This is the first statement of its kind issued by the African episcopate. The Symposium of Episcopal Conferences of Africa and Madagascar (SCEAM) urges governments to take urgent and ambitious measures to protect biodiversity. In its statement of 21 June 2022, Sceam also denounces the East African Crude Oil Pipeline (EACOP) project.
The Roman Catholic Church in Africa is taking a stand against the degradation of biodiversity. In a text dated 21 June 2022, the Symposium of Episcopal Conferences of Africa and Madagascar (SCEAM) urges African governments to take urgent and ambitious measures to protect biodiversity. According to SCEAM, “climate and biodiversity are two sides of the same coin and for this reason must be addressed together. Similarly, the ecological problem cannot be separated from its social aspect”.
In line with the encyclical Laudato si’ published in 2015 by Pope Francis, the bishops consider that respect for nature and the people who live in it go hand in hand. For this reason, the prelates have joined forces with environmental organisations that are calling for 50% of the earth to be protected by 2030.
The Eacop oil project
To justify the reason for their appeal, the bishops questioned the environmental impact of the East African Crude Oil Pipeline (EACOP) project. This is the world’s longest heated pipeline project, which is expected to transport about 216,000 barrels of crude oil per day from Lake Albert (in western Uganda) to the port of Tanga in Tanzania for export to international markets.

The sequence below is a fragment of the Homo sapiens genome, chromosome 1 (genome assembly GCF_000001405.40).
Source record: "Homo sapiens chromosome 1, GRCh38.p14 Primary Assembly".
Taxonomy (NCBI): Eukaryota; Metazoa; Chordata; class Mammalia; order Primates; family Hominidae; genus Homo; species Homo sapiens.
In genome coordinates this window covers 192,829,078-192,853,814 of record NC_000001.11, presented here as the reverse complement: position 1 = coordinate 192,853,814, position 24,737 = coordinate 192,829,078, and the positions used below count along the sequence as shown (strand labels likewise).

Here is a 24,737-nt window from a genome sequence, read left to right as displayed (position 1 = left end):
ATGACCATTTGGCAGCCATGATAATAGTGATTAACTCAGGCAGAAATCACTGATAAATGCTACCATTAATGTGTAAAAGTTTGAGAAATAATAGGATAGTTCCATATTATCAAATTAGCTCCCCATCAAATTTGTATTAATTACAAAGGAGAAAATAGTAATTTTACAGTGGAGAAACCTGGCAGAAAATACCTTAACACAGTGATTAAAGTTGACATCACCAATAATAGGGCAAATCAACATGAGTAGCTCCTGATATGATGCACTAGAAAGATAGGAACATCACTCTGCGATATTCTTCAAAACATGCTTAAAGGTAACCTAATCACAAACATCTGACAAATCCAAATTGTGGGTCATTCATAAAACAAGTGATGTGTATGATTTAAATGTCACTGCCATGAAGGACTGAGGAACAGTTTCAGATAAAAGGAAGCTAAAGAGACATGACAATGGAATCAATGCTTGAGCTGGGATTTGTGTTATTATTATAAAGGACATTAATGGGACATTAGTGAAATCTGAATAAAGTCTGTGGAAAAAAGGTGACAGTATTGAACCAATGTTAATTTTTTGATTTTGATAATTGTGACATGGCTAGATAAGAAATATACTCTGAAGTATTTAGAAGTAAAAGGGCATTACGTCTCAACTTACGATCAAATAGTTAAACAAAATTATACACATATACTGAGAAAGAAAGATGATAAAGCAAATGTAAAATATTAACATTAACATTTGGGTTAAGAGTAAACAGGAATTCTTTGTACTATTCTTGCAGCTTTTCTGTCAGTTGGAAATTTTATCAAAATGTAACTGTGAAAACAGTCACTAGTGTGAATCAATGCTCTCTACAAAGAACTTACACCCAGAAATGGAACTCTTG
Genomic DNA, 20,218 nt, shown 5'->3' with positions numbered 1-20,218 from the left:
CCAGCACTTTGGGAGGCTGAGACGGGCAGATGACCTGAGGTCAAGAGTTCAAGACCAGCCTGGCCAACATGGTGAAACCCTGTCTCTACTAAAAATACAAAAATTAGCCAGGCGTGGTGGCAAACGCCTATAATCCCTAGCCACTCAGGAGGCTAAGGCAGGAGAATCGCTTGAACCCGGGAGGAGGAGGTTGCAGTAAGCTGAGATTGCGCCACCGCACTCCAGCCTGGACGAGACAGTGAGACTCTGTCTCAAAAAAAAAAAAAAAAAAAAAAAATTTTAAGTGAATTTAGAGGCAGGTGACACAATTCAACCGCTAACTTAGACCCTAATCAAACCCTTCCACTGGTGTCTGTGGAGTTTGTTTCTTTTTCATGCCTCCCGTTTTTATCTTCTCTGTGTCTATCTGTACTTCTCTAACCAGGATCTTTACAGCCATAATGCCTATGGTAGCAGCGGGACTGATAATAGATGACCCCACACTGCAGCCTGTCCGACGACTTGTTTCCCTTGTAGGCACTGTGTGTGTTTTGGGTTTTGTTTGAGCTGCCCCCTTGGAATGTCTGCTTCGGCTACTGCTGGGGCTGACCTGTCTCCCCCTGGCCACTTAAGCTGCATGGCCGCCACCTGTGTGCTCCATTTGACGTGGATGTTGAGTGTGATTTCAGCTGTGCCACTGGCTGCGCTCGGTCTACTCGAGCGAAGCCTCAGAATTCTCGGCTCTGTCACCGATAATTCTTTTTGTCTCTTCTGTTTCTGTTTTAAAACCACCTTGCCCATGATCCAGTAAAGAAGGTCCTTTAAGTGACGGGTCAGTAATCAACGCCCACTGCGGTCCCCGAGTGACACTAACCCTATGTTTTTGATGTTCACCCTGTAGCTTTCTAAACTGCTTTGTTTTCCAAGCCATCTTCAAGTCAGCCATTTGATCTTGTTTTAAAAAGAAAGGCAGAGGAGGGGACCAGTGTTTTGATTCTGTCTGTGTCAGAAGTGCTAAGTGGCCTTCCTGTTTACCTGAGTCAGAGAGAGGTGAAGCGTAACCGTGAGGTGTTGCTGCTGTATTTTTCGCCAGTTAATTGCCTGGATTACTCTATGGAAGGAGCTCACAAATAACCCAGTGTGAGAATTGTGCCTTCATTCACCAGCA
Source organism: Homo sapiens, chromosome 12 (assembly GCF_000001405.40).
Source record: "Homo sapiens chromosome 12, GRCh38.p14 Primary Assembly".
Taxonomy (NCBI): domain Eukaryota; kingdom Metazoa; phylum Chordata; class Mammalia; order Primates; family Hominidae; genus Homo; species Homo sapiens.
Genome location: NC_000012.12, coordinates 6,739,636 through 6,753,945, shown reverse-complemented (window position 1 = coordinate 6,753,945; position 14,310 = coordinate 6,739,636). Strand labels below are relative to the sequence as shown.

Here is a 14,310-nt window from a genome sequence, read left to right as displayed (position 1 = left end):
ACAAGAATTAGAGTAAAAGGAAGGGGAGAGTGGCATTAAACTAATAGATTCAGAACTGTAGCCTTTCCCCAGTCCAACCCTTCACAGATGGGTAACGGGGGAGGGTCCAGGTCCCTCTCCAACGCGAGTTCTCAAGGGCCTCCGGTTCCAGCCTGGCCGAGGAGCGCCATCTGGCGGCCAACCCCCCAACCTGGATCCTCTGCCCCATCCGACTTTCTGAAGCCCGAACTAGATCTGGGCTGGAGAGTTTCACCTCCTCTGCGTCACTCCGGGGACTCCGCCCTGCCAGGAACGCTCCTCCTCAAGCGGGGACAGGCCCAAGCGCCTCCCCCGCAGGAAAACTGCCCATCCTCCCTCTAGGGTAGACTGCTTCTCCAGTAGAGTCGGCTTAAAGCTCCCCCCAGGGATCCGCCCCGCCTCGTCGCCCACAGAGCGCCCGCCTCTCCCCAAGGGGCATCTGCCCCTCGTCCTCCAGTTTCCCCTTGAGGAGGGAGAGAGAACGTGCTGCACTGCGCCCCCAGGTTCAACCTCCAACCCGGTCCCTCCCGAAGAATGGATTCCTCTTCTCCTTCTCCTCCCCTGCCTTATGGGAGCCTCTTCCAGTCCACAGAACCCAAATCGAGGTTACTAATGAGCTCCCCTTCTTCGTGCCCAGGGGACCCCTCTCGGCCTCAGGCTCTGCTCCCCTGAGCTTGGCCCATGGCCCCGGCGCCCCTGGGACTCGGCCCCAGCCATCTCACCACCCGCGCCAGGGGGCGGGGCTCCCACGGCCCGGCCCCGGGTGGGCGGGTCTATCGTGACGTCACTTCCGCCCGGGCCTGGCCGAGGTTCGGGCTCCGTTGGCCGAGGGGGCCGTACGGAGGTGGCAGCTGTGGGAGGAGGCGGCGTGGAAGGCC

The project is being challenged by the Civil Society Coalition on Oil and Gas (CSCO), a coalition of 61 civil society organisations working on oil and gas issues in Uganda. The coalition says that the construction of EACOP would cause serious environmental and social damage. The extraction of crude oil from Lake Albert could cripple fisheries activities. Furthermore, the risk of an oil spill in Lake Victoria would have disastrous consequences for millions of people (in about eight countries) who depend on the two lakes and their catchment areas for drinking water and agriculture.
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The SCEAM declaration was made in Nairobi, Kenya, where 190 delegates from around the world met from 21 to 26 June 2022 to negotiate an agreement, long overdue since 2020, to protect nature undermined by human activities. A preparatory summit for the United Nations Convention on Biological Diversity (COP15), which will be held in Canada in December after two years of postponement.